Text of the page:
What just happened? After posting a video of its in-display selfie camera earlier this month, Oppo has now revealed more of the technology, which it calls Under-Screen Camera (USC), at MWC Shanghai.

Few people are fans of phones with notches or hole-punch cutouts, leading to smartphone makers looking at ways of removing obtrusive elements from the display while retaining a high screen-to-body ratio. One method of doing this is to place the selfie cam beneath the screen, in the same way fingerprint readers have made their way under displays in recent times.

The start of June saw both Xiaomi and Oppo show off clips of their earlier in-display selfie cams, and while neither company revealed how the tech worked, Oppo has now given out more details.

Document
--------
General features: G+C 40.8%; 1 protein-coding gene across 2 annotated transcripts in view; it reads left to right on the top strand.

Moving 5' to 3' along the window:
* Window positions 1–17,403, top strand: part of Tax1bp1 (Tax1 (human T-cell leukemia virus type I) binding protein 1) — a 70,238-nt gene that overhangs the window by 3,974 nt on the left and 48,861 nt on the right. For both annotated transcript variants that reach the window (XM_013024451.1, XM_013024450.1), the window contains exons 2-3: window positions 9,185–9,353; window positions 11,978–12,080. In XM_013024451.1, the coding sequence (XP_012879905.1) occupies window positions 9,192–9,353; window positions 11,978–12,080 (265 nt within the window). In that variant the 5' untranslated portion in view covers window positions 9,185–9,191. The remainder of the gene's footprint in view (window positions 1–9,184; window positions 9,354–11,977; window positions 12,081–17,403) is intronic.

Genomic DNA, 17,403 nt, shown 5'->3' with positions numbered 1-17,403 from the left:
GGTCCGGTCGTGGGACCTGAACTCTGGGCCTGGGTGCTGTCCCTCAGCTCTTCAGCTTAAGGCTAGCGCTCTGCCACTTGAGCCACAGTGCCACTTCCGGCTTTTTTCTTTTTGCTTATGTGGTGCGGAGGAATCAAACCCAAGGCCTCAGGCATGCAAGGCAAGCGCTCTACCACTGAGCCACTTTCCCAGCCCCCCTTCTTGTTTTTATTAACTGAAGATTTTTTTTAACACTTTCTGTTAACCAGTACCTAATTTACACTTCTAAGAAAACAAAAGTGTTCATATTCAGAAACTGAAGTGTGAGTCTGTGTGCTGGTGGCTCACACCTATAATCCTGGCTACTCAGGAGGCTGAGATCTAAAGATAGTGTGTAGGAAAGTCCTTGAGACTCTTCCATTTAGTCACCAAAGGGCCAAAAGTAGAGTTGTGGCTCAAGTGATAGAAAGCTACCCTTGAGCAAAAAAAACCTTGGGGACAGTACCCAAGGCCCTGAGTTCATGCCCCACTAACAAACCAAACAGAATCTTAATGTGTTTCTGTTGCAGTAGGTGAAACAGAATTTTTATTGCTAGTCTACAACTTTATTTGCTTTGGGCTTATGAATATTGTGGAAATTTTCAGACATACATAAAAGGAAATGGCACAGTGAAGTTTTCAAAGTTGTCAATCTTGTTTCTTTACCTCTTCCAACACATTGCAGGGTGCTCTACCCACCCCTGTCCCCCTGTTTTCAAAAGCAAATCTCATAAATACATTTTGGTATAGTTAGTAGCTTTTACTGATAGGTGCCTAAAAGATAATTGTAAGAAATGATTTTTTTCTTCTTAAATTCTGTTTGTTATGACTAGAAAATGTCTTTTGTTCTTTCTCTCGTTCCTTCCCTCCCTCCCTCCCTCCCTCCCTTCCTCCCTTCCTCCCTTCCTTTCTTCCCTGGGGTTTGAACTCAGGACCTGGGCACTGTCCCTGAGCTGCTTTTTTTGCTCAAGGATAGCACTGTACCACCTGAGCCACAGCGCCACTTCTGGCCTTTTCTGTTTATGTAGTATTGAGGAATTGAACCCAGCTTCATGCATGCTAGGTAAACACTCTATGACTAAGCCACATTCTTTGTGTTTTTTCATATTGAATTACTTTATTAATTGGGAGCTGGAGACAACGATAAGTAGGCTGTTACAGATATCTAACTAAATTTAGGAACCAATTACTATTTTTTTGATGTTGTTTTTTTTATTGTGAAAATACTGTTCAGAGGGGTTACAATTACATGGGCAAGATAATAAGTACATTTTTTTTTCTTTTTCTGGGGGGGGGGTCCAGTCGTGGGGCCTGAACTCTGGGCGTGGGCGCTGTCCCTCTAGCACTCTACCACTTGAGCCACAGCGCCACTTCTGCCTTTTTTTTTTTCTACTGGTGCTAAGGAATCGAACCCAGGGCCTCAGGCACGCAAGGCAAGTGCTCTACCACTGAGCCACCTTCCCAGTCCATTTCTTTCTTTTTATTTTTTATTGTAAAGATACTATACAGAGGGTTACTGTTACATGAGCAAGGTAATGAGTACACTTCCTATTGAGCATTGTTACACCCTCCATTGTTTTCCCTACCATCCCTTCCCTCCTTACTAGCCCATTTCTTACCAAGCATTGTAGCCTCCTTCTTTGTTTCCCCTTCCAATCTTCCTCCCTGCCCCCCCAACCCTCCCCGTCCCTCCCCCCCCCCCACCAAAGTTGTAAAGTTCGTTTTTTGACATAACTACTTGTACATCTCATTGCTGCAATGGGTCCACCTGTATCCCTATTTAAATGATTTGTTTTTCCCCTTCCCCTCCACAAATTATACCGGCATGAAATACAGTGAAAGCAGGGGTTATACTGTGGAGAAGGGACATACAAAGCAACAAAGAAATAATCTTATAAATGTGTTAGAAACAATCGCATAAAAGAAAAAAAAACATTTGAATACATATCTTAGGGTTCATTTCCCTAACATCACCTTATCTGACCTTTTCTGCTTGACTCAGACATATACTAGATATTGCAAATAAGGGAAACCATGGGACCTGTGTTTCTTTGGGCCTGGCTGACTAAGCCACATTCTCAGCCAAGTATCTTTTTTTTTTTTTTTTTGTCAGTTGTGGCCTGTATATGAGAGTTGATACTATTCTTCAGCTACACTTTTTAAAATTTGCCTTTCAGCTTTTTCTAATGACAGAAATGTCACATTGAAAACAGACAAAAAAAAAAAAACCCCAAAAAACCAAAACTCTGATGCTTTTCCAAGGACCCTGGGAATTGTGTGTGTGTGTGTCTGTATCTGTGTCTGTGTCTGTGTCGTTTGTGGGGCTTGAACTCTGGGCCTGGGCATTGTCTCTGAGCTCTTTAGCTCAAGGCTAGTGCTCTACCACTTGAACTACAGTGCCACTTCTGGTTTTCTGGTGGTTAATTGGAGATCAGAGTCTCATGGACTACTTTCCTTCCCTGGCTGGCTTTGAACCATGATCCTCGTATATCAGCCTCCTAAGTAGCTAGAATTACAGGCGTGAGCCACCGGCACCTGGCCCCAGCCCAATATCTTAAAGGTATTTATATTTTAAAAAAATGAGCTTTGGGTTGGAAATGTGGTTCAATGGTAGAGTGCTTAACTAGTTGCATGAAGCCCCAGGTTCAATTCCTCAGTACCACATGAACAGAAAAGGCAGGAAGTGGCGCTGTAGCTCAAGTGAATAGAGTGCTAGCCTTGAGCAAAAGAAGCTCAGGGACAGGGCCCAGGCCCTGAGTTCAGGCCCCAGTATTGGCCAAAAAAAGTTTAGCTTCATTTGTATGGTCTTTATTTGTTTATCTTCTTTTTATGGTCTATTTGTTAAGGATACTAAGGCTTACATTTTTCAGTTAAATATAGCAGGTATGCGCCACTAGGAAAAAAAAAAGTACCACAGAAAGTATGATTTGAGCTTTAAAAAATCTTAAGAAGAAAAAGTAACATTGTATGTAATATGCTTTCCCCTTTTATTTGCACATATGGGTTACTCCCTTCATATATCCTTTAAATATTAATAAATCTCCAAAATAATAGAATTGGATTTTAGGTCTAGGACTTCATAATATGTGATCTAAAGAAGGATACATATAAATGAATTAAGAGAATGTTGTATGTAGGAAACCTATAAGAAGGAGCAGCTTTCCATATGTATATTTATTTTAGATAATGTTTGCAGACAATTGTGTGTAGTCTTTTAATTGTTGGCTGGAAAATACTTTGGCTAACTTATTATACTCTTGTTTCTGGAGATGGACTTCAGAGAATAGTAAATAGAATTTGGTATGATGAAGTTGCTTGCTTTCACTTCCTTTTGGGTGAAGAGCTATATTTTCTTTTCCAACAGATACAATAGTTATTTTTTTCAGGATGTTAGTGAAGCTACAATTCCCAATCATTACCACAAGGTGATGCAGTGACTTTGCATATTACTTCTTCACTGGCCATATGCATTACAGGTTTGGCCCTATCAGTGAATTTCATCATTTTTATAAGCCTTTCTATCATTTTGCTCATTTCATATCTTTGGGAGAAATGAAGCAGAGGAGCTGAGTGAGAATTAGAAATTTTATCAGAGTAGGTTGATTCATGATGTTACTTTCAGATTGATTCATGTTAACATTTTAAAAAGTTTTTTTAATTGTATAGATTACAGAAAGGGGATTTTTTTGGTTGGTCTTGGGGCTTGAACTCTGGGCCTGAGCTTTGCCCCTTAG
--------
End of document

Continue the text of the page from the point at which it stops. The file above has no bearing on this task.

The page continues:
A small screen area sitting above the camera uses a custom, highly transparent material along with a redesigned pixel structure that allows light to get through to the camera. The actual camera unit itself uses a larger sensor with bigger pixels and a wider aperture to capture more light.

Engadget Chinese writes that it in certain conditions, it is possible to see a pixelated area of the screen where the camera resides. It adds that resolution, clarity, and color accuracy all suffer at the expense of the camera being under the screen.

Oppo says its algorithms are in place to help correct issues such as glare and haze, and claims the quality is "on par with mainstream devices."

The first commercial Oppo device with USC tech is set to arrive "in the near future." We'll just have to wait until then before deciding if this really is the next step in smartphone design.